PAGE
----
Sunday, August 12, 2012

Observations from the Couch 8.12.1

This probably isn't the last post of Katie2012, I have a couple started that I want to finish, but it's kind of important if you want to understand how this suddenly became a sports blog. I said at the beginning how much I love the Olympics because of the sports but it is always at the end that remember other reasons. One of my least favorite traits is that I can be terribly emotional and along with that I can be terribly sentimental. As long as I can remember I watched the Olympics, it was just what we did as a family, and whenever they end I'm just a little sad because it's four years to the next and who knows what will happen in those years. I can tear up watching the damn highlight show as I wait to watch the closing ceremonies I already watched live online.

Maybe deep down I'm just a big, well tall, kid again.

Of course there are other less emotional reasons too. For two weeks the news in it's many forms is dominated but sports and smiling faces making it easy to get lost in the games and barely notice that Willard picked wingnut Ryan as his running mate. It sounds corny but the nations of the world compete and no blood is shed, unless you happened to watch the field hockey gold medal game. Athletes from around the globe laugh, cry, and share their dreams as we at home argue, clap, yell, stomp our feet, and throw an occasional remote at the wall. The world just seems a much better place when medal counts are more important than body counts.

Than the flame is extinguished, the spirit fades, and the realization comes that the world really hasn't changed at all. Or has it?

In London ten openly gay athletes won medals, including seven gold, so if gay were a country it would have come in 31st in the final medal standings. They included Seimone Augustus of the U.S. women's basketball team, Megan Rapinoe of the U.S. women's soccer team, whose coach Pia Sundhage is also gay, and English rider Carl Hester with gold medals. Judith Arndt, a German cyclist, won a silver medal while Edward Gal of the Netherlands and Lisa raymond of the U.S. won bronze medals. I'm especially prould of Marilyn Agliotti, Carlien Dirkse van den Heuvel, Kim Lammers, and Maartje Paumen of the gold medal winning field hockey team from the Netherlands.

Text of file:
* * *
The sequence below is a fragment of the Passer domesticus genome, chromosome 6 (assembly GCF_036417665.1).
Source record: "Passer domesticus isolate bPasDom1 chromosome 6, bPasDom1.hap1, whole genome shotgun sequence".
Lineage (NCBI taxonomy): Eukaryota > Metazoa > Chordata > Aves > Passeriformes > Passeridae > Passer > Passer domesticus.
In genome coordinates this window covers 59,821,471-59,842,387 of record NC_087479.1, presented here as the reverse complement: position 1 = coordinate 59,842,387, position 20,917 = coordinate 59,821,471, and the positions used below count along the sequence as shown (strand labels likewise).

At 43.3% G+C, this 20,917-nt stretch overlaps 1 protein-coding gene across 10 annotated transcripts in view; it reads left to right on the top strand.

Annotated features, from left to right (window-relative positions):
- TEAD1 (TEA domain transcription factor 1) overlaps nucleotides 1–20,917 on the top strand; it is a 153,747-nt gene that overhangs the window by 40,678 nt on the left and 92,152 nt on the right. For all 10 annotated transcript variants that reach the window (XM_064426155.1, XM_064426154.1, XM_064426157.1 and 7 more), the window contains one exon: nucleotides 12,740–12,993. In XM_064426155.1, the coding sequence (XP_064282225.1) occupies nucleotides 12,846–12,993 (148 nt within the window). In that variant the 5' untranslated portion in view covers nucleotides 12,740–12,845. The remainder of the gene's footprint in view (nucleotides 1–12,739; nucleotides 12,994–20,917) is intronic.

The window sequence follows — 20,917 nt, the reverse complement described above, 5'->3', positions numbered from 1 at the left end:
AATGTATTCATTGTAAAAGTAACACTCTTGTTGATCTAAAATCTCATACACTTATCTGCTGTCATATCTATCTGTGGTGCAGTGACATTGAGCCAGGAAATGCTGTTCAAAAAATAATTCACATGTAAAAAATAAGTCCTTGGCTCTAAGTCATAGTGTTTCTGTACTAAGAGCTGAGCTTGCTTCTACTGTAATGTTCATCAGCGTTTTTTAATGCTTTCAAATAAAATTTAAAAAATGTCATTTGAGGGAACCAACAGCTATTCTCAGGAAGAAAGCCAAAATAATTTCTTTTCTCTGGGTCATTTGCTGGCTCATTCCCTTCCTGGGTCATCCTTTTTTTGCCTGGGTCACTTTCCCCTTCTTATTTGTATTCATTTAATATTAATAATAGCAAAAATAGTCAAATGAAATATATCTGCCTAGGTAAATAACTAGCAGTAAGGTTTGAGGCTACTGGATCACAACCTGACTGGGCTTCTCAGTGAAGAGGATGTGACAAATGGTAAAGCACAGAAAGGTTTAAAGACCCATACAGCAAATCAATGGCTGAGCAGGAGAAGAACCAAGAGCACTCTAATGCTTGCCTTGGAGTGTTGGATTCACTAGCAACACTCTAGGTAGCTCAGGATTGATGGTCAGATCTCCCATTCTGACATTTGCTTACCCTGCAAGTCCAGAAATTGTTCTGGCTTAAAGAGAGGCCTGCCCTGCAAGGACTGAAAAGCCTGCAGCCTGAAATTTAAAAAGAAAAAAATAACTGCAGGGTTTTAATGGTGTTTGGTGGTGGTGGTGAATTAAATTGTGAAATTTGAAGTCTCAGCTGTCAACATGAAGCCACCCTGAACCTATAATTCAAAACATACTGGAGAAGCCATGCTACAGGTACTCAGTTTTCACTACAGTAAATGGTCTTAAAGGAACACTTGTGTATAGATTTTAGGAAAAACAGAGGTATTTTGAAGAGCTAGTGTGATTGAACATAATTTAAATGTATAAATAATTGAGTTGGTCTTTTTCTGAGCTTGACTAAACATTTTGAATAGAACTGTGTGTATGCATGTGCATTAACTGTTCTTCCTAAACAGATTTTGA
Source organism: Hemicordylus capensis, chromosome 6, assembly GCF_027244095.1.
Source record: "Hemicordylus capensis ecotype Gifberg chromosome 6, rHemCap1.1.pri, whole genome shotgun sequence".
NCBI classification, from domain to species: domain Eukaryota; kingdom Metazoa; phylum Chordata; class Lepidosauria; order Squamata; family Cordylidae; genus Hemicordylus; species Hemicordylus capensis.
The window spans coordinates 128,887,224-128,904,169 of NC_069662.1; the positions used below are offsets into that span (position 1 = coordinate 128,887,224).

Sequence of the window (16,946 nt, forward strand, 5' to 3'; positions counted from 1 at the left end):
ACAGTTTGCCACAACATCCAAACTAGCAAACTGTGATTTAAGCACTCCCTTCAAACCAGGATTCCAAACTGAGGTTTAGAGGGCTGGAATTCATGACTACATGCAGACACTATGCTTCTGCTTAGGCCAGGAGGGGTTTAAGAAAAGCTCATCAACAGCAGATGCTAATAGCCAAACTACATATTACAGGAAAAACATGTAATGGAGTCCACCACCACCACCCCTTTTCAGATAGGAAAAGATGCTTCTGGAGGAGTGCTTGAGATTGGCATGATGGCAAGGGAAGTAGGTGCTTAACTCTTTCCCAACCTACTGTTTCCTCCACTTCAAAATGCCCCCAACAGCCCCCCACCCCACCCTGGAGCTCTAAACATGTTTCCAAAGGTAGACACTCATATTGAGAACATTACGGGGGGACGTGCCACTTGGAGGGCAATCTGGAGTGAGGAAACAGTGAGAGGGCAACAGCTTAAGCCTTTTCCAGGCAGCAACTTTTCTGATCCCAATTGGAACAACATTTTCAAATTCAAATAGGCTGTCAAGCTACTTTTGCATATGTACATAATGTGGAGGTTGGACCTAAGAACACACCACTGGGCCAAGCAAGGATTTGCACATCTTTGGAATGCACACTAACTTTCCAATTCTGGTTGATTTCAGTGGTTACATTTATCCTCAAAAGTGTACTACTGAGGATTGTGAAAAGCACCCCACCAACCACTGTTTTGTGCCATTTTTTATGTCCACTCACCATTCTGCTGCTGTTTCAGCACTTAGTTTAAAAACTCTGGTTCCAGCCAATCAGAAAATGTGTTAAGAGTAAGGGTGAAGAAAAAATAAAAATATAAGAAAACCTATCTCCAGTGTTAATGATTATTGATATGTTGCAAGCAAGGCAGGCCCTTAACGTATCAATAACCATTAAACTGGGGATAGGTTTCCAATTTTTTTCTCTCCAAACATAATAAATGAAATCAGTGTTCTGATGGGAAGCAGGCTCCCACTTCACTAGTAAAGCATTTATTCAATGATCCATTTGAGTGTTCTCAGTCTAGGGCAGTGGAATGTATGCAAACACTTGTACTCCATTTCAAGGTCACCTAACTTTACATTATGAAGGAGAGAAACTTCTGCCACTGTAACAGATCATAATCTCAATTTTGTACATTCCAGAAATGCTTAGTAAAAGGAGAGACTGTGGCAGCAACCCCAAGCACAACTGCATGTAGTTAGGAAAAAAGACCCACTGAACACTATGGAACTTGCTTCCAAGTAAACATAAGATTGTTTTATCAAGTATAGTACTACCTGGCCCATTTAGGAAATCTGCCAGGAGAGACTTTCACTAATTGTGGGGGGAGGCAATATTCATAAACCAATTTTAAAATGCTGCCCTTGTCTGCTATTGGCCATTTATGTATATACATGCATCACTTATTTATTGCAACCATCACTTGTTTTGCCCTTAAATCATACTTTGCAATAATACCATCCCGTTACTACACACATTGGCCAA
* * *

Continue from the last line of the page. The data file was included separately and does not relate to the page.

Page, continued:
Maybe the world did change if ever so slightly. Still, it is changing.

Observations from the Couch 8.12

Three hundred and eighty-nine days, 389 days after the U.S. women's soccer team lost to Japan in the World Cup they found redemption at the Olympics by defeating the same Japan team 2-1 and winning the gold medal. The American team had played six games in sixteen days in three different cities and won the gold in front of 80,203 spectators in Wembley Stadium, home of the English national 'football' team. It was the largest crowd ever to watch a women's soccer game in Great Britain or at any Olympics games. The win even earned them a tweet from President Barack Obama who signs his personal tweets bo.

My MVP of the team has to be goalkeeper Hope Solo and it has nothing to do with her cute butt. At one point in the tournament Solo, arguably the best keeper the team has ever had, strung together 368 minutes of shutout soccer in the net. Solo was also one of only three women at the Olympics to play every minute of every game for her country and allowed only six goals doing it. She came through for the team when the only options available were gold medal or failure. She now has two Olympic gold medals and a Golden Glove award as the best goalie at last years World Cup.

The team will play a series of exhibition games this fall but what comes after that is anybody's guess because both the player's association's and coach Pia Sundhage's contracts run out at the end of this year. With no major international competition until the 2015 World Cup and no major women's professional league in the U.S. it will be hard to keep the team together in its current form. Seven of the eleven starters are currently listed on the roster as having no club affiliation, none of Japan's were listed that way, so you can't blame any of them for going overseas to play at a high level.

Defender Heather Mitts, who is 34 and has three Olympic gold medals, announced her retirement after the game Friday. Captain Christie Rampone, who is 37, a mother of two, and the only American to have played in four Olympics and four World Cups, has mentioned the possibility as well. Hope Solo, Amy LePeilbet, Carli Lloyd, Shannon Boxx and Abby Wambach are also all over the age of thirty. Still it's a deep team with Alex Morgan, Sydney Leroux, Lauren Cheney, Tobin Heath and Kelley O’Hara are all under the age of 25 and the NCAA brimming with prospects.

Last year's World Cup and this Olympics showed how the rest of the world has caught the U.S. in women's soccer, a sport the team has owned from its birth. Japan, France, and Canada all had awesome tournaments but in the end London also proved something else. Once again the Americans are at the pinnacle and the team to beat in women's soccer.

"We filled Wembley Stadium, and you're telling me there is no league to play in?" Solo said after the game. Seems what Forbes Magazine called "the most compelling team in American sports" deserves at least that.